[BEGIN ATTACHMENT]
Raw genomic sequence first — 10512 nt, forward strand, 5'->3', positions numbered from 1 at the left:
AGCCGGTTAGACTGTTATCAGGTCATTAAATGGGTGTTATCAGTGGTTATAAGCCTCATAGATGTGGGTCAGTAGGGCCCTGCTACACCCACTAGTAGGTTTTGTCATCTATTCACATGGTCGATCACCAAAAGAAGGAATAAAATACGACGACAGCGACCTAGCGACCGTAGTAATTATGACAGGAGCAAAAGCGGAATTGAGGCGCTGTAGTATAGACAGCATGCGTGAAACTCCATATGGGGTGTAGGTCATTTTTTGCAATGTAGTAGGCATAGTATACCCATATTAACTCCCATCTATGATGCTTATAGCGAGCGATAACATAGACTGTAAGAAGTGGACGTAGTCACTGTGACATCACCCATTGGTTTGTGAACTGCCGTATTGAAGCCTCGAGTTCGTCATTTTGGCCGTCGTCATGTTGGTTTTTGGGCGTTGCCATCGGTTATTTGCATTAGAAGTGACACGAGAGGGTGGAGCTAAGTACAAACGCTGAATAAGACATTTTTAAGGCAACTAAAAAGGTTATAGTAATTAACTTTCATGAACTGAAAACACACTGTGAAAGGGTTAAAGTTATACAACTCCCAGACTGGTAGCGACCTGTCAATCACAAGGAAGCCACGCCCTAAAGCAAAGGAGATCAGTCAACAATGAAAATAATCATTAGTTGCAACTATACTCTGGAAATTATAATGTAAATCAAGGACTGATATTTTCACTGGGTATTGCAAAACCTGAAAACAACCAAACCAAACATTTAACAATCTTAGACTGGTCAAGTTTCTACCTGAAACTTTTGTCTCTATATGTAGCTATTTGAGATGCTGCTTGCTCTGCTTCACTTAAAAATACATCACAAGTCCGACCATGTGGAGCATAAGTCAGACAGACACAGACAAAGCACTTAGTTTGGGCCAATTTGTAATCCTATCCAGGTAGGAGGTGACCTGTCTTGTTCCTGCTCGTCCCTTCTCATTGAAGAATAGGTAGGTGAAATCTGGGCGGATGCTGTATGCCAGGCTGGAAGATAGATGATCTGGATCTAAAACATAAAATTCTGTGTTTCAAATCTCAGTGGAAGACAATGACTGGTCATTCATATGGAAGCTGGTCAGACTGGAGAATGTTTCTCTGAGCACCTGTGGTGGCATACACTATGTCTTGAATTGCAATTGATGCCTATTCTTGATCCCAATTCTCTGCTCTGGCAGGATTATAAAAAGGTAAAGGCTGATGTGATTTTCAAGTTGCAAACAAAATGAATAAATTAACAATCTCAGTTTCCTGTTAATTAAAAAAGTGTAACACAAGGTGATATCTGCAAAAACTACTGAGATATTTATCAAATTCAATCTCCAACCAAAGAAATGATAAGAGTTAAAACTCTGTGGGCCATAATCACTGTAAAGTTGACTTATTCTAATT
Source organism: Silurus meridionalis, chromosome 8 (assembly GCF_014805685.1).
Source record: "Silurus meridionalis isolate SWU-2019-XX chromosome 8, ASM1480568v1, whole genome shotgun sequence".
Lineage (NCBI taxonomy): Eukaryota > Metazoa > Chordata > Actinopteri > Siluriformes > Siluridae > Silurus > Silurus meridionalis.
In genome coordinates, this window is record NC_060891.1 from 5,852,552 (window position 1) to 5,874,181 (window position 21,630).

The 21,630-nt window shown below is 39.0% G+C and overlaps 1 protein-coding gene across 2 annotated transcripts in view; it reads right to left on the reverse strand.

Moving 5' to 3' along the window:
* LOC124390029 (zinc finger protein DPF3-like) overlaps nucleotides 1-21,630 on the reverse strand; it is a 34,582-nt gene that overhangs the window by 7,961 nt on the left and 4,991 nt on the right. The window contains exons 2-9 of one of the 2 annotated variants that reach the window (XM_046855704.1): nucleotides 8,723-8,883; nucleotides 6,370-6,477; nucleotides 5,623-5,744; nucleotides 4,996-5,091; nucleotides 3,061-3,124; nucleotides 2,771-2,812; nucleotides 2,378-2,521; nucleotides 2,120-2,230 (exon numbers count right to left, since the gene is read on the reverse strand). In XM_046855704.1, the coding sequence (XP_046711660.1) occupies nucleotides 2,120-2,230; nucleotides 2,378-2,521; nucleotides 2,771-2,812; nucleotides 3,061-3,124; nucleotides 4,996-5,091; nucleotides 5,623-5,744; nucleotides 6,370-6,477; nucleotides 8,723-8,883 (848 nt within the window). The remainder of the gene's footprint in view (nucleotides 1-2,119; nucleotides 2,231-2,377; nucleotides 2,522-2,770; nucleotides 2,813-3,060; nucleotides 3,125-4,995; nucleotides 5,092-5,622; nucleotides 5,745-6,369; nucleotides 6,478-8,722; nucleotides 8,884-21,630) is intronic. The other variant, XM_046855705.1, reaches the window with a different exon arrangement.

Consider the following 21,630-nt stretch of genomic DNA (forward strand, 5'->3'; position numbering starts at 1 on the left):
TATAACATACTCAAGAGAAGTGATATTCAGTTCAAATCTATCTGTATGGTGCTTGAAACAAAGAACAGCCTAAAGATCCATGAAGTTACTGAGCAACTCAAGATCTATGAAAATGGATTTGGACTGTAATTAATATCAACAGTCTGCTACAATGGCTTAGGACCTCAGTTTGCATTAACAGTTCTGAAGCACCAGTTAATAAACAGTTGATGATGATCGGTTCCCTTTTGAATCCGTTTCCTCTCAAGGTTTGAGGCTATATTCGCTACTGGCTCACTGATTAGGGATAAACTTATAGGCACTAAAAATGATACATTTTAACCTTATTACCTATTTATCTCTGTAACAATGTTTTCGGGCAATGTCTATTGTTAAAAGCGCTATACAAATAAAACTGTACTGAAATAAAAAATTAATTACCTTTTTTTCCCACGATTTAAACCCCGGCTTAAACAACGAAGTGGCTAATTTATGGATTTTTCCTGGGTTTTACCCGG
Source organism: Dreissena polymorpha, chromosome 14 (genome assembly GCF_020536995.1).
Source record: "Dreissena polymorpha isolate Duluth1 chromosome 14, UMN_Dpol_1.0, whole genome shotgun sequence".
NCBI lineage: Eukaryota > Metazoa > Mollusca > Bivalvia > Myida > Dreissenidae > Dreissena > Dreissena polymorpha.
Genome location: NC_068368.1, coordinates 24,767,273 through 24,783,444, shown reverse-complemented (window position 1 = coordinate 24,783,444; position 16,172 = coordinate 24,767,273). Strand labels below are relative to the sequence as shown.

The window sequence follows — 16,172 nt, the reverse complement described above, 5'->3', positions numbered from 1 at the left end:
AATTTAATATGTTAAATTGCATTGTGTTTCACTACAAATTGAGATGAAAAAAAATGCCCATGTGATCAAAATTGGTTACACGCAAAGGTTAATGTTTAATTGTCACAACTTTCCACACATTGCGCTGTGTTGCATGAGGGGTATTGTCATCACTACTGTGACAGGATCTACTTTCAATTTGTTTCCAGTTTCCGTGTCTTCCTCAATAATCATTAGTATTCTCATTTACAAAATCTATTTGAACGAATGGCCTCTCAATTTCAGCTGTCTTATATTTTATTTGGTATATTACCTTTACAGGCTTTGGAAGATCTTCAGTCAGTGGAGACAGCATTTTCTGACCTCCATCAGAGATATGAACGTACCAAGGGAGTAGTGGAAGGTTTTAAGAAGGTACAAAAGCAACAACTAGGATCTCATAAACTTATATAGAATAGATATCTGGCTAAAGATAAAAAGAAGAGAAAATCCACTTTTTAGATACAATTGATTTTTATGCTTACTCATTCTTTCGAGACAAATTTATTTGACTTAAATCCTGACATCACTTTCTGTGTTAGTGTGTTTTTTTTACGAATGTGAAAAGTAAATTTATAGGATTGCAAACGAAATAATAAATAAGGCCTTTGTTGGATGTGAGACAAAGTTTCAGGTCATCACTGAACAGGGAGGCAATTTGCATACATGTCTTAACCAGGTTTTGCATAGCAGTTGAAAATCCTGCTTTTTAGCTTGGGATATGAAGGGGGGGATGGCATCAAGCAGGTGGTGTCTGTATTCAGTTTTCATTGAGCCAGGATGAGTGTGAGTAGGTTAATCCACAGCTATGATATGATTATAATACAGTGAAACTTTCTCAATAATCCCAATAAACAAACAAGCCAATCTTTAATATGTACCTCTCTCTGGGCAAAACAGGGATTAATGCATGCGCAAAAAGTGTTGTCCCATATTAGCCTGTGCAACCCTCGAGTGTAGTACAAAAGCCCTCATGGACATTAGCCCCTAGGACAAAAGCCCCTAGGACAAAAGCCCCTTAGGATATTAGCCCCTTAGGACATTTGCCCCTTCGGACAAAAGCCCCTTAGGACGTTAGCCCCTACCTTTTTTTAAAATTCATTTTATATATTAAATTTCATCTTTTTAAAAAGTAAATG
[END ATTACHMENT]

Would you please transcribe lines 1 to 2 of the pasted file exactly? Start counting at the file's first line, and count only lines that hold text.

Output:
Raw genomic sequence first — 10512 nt, forward strand, 5'->3', positions numbered from 1 at the left:
AGCCGGTTAGACTGTTATCAGGTCATTAAATGGGTGTTATCAGTGGTTATAAGCCTCATAGATGTGGGTCAGTAGGGCCCTGCTACACCCACTAGTAGGTTTTGTCATCTATTCACATGGTCGATCACCAAAAGAAGGAATAAAATACGACGACAGCGACCTAGCGACCGTAGTAATTATGACAGGAGCAAAAGCGGAATTGAGGCGCTGTAGTATAGACAGCATGCGTGAAACTCCATATGGGGTGTAGGTCATTTTTTGCAATGTAGTAGGCATAGTATACCCATATTAACTCCCATCTATGATGCTTATAGCGAGCGATAACATAGACTGTAAGAAGTGGACGTAGTCACTGTGACATCACCCATTGGTTTGTGAACTGCCGTATTGAAGCCTCGAGTTCGTCATTTTGGCCGTCGTCATGTTGGTTTTTGGGCGTTGCCATCGGTTATTTGCATTAGAAGTGACACGAGAGGGTGGAGCTAAGTACAAACGCTGAATAAGACATTTTTAAGGCAACTAAAAAGGTTATAGTAATTAACTTTCATGAACTGAAAACACACTGTGAAAGGGTTAAAGTTATACAACTCCCAGACTGGTAGCGACCTGTCAATCACAAGGAAGCCACGCCCTAAAGCAAAGGAGATCAGTCAACAATGAAAATAATCATTAGTTGCAACTATACTCTGGAAATTATAATGTAAATCAAGGACTGATATTTTCACTGGGTATTGCAAAACCTGAAAACAACCAAACCAAACATTTAACAATCTTAGACTGGTCAAGTTTCTACCTGAAACTTTTGTCTCTATATGTAGCTATTTGAGATGCTGCTTGCTCTGCTTCACTTAAAAATACATCACAAGTCCGACCATGTGGAGCATAAGTCAGACAGACACAGACAAAGCACTTAGTTTGGGCCAATTTGTAATCCTATCCAGGTAGGAGGTGACCTGTCTTGTTCCTGCTCGTCCCTTCTCATTGAAGAATAGGTAGGTGAAATCTGGGCGGATGCTGTATGCCAGGCTGGAAGATAGATGATCTGGATCTAAAACATAAAATTCTGTGTTTCAAATCTCAGTGGAAGACAATGACTGGTCATTCATATGGAAGCTGGTCAGACTGGAGAATGTTTCTCTGAGCACCTGTGGTGGCATACACTATGTCTTGAATTGCAATTGATGCCTATTCTTGATCCCAATTCTCTGCTCTGGCAGGATTATAAAAAGGTAAAGGCTGATGTGATTTTCAAGTTGCAAACAAAATGAATAAATTAACAATCTCAGTTTCCTGTTAATTAAAAAAGTGTAACACAAGGTGATATCTGCAAAAACTACTGAGATATTTATCAAATTCAATCTCCAACCAAAGAAATGATAAGAGTTAAAACTCTGTGGGCCATAATCACTGTAAAGTTGACTTATTCTAATT